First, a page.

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Lactose causes heart arrhythmia in the water flea Daphnia pulex

Campbell, Anthony Keith, Wann, Kenneth Taylor and Matthews, Stephanie Beatrix 2004. Lactose causes heart arrhythmia in the water flea Daphnia pulex. Comparative Biochemistry and Physiology Part B Biochemistry and Molecular Biology 139 (2) , pp. 225-234. 10.1016/j.cbpc.2004.07.004

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The cladoceran Daphnia pulex is well established as a model for ecotoxicology. Here, we show that D. pulex is also useful for investigating the effects of toxins on the heart in situ and the toxic effects in lactose intolerance. The mean heart rate at 10 °C was 195.9±27.0 beats/min (n=276, range 89.2–249.2, >80% 170–230 beats/min). D. pulex heart responded to caffeine, isoproteronol, adrenaline, propranolol and carbachol in the bathing medium. Lactose (50–200 mM) inhibited the heart rate by 30–100% (K1/2=60 mM) and generated severe arrhythmia within 60 min. These effects were fully reversible by 3–4 h. Sucrose (100–200 mM) also inhibited the heart rate, but glucose (100–200 mM) and galactose (100–200 mM) had no effect, suggesting that the inhibition by lactose or sucrose was not simply an osmotic effect. The potent antibiotic ampicillin did not prevent the lactose inhibition, and two diols known to be generated by bacteria under anaerobic conditions were also without effect. The lack of effect of L-ribose (2 mM), a potent inhibitor of ?-galactosidase, supported the hypothesis that lactose and other disaccharides may affect directly ion channels in the heart. The results show that D. pulex is a novel model system for studying effects of agonists and toxins on cell signalling and ion channels in situ.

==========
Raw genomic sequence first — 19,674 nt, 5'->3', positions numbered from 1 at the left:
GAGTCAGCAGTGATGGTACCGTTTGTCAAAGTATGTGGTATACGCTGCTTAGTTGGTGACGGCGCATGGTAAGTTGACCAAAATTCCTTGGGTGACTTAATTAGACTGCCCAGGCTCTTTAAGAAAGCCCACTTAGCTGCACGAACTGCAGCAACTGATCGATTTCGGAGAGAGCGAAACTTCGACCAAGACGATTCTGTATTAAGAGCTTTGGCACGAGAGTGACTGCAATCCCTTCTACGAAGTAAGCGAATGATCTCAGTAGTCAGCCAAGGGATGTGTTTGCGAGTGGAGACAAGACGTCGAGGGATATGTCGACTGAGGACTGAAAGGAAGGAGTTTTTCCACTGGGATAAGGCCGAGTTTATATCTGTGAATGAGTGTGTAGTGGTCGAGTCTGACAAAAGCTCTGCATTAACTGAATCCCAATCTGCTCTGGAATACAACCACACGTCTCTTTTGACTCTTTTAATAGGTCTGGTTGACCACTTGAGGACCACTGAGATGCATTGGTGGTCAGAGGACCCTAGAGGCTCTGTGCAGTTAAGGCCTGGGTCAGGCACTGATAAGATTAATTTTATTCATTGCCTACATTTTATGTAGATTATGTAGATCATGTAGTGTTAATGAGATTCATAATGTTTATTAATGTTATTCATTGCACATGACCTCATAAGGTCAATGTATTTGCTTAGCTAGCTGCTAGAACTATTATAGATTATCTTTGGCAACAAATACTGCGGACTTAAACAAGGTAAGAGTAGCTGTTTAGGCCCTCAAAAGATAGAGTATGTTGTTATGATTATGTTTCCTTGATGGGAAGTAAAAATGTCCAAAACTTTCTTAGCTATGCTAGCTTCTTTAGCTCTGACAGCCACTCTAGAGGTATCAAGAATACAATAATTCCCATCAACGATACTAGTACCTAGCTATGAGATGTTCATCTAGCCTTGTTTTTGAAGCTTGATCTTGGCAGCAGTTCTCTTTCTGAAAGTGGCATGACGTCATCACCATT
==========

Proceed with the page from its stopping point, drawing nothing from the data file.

Item Type: Article
Date Type: Publication
Status: Published
Schools: Pharmacy
Uncontrolled Keywords: Daphnia pulex; Lactose intolerance; ?-Galactosidase; Heart; Arrhythmia
ISSN: 10964959
Last Modified: 05 Jun 2017 01:38

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